Round and round Twitter Inc. goes. Where it stops, nobody knows.
The social media company is back under the spotlight onM&A rumors, this time with a wider cast of suitors than during previousappearances. But despite the expanded opportunities for tie-ups, analystscovering potential bidders cannot agree on an appropriate home for the companyor if one even exists.
Considering the skepticism, it seems that this cycle ofchatter could end up much like the rest, with Twitter still on its own,grinding out double-digit revenue and profitability growth but unable todeliver the one thing social-media investors really want: user growth.
On the other hand, analysts and investors covering Twitterseem ready for a sale of the company, something to turn around its uninspiringgrowth prospects. Whenever rumors of a potential deal proliferate, shares ofthe typically beleaguered stock launch upward. Most recently, that both and enterprise cloudcompany Salesforce.com are interested in a bid, along with perenniallyspeculated buyer AlphabetInc., flung Twitter shares up over 27% between Sept. 22 and Sept.27.
Those gains have been sustained despite increasingbearishness that a deal will be completed. Salesforce was roundly punishedby its investors after it was named as a potential acquirer. The company’sstock dropped over 5% on the day the news of its interest in Twitter broke, andanalysts following Salesforce piled on to decry the strategy and to “imploremanagement” to move away from a deal.
IDC analyst Scott Strawn echoed that hesitation.
“Salesforce is a weird one, I have to say,” he said.
He acknowledged that, while Salesforce provides an array ofcloud-based tools to support enterprise, it does not facilitate interactions ina broad way, and Twitter has become increasingly a professional networkingplatform. Further, MicrosoftCorp.’s recent deal with LinkedIn Corp. could add merit to a Salesforce socialmedia bid. But that still only partly taps Twitter’s potential value, Strawnsaid.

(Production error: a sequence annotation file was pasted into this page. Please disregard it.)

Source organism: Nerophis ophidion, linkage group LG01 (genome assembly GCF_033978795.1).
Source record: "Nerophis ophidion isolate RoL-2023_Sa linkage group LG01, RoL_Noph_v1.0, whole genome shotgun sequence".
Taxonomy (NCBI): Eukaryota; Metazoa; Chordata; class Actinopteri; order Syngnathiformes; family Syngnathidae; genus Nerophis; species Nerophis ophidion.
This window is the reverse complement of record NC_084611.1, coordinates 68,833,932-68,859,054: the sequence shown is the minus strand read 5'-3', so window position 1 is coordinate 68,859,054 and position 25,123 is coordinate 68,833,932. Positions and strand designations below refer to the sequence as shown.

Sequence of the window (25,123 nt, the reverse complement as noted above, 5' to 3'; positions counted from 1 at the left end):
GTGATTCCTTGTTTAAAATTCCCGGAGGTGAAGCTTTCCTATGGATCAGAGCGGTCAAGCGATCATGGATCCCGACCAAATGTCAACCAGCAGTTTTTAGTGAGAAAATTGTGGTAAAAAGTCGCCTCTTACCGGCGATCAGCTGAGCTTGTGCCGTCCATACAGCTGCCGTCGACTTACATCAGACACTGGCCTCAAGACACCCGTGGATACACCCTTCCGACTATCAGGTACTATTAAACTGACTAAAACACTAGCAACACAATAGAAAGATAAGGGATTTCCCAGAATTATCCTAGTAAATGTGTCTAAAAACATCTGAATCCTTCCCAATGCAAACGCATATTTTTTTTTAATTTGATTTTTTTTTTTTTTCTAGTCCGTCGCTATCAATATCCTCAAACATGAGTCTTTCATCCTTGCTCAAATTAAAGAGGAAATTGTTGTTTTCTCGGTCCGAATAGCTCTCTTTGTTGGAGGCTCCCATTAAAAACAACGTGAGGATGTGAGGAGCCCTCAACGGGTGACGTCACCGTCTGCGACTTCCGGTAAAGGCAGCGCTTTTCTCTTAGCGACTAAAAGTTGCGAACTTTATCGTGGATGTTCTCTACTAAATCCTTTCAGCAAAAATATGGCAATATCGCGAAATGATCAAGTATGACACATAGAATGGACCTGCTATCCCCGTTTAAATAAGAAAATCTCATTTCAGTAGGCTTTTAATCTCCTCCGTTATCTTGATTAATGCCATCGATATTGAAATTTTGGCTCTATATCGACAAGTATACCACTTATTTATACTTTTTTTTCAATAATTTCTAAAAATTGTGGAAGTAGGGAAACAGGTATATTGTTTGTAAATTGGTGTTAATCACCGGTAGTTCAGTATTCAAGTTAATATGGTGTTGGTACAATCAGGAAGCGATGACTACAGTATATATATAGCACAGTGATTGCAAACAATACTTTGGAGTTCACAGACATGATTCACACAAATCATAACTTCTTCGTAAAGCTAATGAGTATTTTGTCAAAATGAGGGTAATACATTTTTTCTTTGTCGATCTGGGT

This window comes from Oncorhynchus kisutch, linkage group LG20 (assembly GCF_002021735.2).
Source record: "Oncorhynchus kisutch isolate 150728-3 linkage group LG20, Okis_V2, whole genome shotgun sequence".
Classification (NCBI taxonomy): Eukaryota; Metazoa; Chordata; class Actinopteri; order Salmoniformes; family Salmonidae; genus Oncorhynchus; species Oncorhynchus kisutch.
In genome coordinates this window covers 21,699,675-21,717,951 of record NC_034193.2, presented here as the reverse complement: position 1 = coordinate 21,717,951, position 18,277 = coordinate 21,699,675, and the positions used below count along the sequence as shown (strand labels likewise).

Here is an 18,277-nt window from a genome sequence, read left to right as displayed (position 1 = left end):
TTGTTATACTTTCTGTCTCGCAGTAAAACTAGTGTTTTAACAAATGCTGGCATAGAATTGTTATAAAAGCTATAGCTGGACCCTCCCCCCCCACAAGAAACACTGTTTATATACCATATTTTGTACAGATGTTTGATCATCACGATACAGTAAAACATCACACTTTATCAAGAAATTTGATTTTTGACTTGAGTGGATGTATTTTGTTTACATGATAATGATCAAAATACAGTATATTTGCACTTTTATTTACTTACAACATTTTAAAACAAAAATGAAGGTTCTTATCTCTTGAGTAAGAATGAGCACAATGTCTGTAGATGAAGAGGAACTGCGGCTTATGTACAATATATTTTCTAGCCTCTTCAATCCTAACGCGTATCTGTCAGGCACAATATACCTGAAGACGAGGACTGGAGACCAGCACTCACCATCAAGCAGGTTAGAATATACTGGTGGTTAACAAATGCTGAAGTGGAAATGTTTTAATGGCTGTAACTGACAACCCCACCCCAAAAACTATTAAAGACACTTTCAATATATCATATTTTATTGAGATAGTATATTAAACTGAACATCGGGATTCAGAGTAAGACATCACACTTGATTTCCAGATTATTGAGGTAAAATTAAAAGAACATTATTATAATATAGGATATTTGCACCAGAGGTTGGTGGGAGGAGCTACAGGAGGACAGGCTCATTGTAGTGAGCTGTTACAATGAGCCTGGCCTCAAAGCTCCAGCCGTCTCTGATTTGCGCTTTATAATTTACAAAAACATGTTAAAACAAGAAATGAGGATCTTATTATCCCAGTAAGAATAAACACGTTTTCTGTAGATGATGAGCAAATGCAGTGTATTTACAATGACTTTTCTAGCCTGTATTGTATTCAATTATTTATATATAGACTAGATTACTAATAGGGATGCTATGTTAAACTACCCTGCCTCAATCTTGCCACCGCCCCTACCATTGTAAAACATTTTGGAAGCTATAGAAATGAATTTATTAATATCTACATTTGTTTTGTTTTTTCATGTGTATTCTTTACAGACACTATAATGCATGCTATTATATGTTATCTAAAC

“Among the most valuable things Twitter has is its audience,and how Salesforce would leverage that audience, is not [obvious]. I see howGoogle does that. I see how Disney does that. Salesforce, I don’t know, that’sa bit of a stretch,” Strawn said.
Pivotal Research Group analyst Brian Wieser saw someadditional opportunities for Salesforce, whereby it could leverageTwitter’s data, but ultimately he said that Salesforce may be smarter to gainaccess to Twitter through a partnership than buy the platform outright.
The deal would be a little more practical for Disney,analysts agreed.
As Strawn pointed out, Twitter’s audience could be valuablefor Disney, which depends on audience engagement across its various mediaplatforms, including ABC(US), ESPN(US), Marvel and Pixar. Twitter’s audience is already primed for apotential tie-up with ABC or ESPN considering that a large part of Twitter’sgrowth strategy has involved becoming the social hub for both news and sportsmedia. For example, the platform recently streamed its first “” NFLgame, and Strawn pointed out that “Twitter really is the news.”
“To a kind of ridiculous extent, the news media … is gettingtheir news from Twitter,” he said. ABC could leverage that dynamic.
L.E.K. Consulting analyst Dan Schechter also pointed outthat Disney would have access to Twitter’s advertising inventory — digital adspace it could fill with its own marketing initiatives.
“There is an argument that a major studio can monetize itsunsold inventory better than most,” he said in an interview.
He also noted that Jack Dorsey, Twitter co-founder and CEO,is on the board of Disney, so there is likely a more coherent flow ofinformation between the two companies than among other potential suitors.
However, other analysts, like Alan Gould at Brean Capital,are pessimistic thatDisney would write the kind of check required to purchase Twitter. Gould notedthat Disney’s biggest deal yet was Pixar at $6 billion, which synergized neatlywith its existing business.
“We assume DIS looks at all major acquisition opportunitiesin the media space, and with both Jack Dorsey and [ COO] Sheryl Sandberg onits board, has to be interested in social media; but we don't see TWTR as theright fit for the price being asked,” Gould said in a Sept. 27 note, whichlabeled the social network a $15 billion-plus "fixer upper."
The markets were also not particularly enthusiastic about aDisney tie-up, with shares of the media company dipping over 1% after it wasnamed as a potential acquirer.
Perhaps more than Disney or Salesforce, still makes a fair degreeof sense, analysts agreed. The company may want a social platform to replaceits underperformed Google+ strategy. Such social and social-marketing datarepresents a hole in the company’s otherwise expansive consumer data collectionand analysis efforts. And the social sphere represents the last bastion ofdigital advertising Google has left to conquer.
But more expansively, Twitter represents one of the lastbastions of digital advertising available at all, which could be the key to theinterest in the company as a target. There are very few scaled digital andsocial advertising opportunities left after Verizon Communications Inc. scooped up AOL andYahoo! Inc., Wieserpointed out. Any company that wants to play in that space without building outits own platform is essentially left to consider Twitter.
“They’re not going to compete with Google and Facebook, butthat’s not the point,” Wieser said in an interview. “The point is where do yougo next? Pandora [MediaInc.]?”